Visual Acuity

Visual Acuity

Visual Acuity

Visual Acuity

What is visual acuity?

Visual acuity measures how sharp your vision is at a distance. It is usually tested by reading an eye chart.

 

How is visual acuity tested?

  • The Snellen eye chart, with its familiar rows of letters in decreasing sizes, is the most common visual acuity test. While standing or sitting 20 feet from the chart, you are instructed to read each row until you no longer can.
  • The Random E test uses a capital letter E that gets smaller in size and also changes direction (up, down, left, right). The test is completed when you can’t tell which direction the E is facing.
  • Simplified testing for children. The child is given cards with symbols or letters, which are matched to those on the chart.

You can also test visual acuity at home. But home tests are not meant to replace an exam given by an eye care professional. Your ophthalmologist tests visual acuity as part of a comprehensive eye exam, but others may perform the test, including:

  • a pediatrician or other doctor
  • a technician or medical assistant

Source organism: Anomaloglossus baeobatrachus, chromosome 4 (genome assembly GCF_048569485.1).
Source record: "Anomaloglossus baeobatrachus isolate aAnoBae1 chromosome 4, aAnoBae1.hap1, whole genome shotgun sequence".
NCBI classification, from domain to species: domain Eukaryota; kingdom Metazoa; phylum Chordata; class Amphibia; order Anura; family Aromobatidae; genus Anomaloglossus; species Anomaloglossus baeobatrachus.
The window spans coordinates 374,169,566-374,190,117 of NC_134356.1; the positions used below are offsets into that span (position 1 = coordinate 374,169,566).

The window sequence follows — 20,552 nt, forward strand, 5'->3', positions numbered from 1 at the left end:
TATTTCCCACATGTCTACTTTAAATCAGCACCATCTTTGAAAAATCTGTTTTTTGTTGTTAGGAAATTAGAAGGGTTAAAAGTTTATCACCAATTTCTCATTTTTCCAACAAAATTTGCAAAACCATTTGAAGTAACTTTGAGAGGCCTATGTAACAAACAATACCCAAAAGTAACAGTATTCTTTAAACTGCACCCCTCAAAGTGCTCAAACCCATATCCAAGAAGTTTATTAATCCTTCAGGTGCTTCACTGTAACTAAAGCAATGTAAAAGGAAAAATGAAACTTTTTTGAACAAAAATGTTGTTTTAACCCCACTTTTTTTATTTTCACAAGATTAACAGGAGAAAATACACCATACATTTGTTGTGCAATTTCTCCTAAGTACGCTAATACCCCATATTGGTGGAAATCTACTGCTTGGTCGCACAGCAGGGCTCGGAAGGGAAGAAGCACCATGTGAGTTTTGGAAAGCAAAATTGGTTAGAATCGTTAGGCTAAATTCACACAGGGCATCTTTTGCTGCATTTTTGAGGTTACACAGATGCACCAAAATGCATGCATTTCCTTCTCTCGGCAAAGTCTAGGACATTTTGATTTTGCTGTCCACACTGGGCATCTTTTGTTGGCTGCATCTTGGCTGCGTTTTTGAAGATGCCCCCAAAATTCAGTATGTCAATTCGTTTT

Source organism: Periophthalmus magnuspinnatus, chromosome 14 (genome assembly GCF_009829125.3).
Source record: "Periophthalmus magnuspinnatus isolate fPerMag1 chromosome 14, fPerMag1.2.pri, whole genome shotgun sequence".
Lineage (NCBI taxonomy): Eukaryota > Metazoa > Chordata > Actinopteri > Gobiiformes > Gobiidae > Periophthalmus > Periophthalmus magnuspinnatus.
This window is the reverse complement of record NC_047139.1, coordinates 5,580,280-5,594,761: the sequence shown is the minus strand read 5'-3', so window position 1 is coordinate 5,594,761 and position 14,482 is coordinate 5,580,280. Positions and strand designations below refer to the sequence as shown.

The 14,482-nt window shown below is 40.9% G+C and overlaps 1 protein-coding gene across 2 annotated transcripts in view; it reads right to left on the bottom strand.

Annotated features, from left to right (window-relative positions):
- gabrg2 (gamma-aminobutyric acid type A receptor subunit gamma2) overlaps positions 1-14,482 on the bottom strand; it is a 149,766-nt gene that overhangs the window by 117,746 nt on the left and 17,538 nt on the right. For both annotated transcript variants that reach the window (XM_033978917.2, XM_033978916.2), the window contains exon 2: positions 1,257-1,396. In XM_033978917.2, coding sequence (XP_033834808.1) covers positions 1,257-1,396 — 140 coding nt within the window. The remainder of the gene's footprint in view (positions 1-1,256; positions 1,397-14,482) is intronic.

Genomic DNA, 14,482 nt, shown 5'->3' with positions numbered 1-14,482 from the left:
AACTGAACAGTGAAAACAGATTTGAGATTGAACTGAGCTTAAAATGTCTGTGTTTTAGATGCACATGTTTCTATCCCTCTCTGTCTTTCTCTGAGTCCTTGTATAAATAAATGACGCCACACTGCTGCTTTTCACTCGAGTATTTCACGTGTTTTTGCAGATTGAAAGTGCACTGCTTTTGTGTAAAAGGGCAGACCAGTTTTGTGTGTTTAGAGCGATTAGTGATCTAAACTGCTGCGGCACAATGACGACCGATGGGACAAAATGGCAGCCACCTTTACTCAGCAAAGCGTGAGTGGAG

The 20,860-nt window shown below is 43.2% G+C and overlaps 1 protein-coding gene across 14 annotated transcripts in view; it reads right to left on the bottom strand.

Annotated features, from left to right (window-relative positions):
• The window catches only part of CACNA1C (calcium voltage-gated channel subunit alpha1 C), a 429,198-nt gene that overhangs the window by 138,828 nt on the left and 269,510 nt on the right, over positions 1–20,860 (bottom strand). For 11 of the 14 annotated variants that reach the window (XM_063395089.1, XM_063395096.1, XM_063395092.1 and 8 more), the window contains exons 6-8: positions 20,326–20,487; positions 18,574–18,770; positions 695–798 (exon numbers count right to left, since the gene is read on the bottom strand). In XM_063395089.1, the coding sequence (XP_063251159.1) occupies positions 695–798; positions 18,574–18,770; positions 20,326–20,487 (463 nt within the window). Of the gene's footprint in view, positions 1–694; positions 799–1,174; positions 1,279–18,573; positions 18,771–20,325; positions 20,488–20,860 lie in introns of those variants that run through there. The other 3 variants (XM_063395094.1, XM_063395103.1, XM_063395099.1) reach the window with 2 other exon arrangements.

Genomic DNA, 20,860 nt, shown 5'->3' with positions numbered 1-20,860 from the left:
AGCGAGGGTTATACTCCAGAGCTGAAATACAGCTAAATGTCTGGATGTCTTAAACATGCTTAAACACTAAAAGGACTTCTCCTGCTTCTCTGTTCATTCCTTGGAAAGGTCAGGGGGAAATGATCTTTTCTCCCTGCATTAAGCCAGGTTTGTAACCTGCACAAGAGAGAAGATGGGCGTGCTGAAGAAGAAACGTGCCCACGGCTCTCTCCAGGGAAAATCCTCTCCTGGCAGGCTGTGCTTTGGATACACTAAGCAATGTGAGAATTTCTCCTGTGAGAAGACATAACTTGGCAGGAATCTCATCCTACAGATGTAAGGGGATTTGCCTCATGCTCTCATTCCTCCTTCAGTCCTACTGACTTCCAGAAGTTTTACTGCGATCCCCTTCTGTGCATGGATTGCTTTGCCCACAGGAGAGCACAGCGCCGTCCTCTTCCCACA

• a nurse
  • an optician

Visual acuity can also be tested at schools and most states require testing before issuing a driver’s license.

What do my test results mean?

The results of a visual acuity test are written as a fraction in the U.S. The top number is always the same and signifies the distance between you and the chart, 20 feet. The bottom number is the last line read correctly. For example, a result of “20/20” —normal visual acuity—means you read the line that those with normal vision can read. Visual acuity decreases as the bottom number gets larger. A result of 20/40 means you can see at 20 feet what those with normal vision can see from 40 feet away.

Why would I not have 20/20 vision?

Visual acuity less than 20/20 is common. In most cases, blurry vision from a refractive error (nearsightedness, farsightedness or astigmatism) is to blame. The good news is that glasses, contact lenses or surgery can likely improve your vision to 20/20 or close to it.

Sometimes eye disease, infection or other health problems reduce your visual acuity. In this case, you and your doctor can discuss next steps and what treatment may be needed.

Visual acuity isn’t everything…

We all want uncorrected 20/20 vision, but remember, visual acuity is just one facet of your eye health. With regular eye exams, your ophthalmologist can monitor the entire range of your visual function, including:

  • best corrected (with glasses or contact lenses) visual acuity
  • peripheral (side) vision
  • depth perception (seeing objects in three dimensions)
  • eye movement
  • binocular (two-eye) function
  • the health of the retina, in the back of your eye

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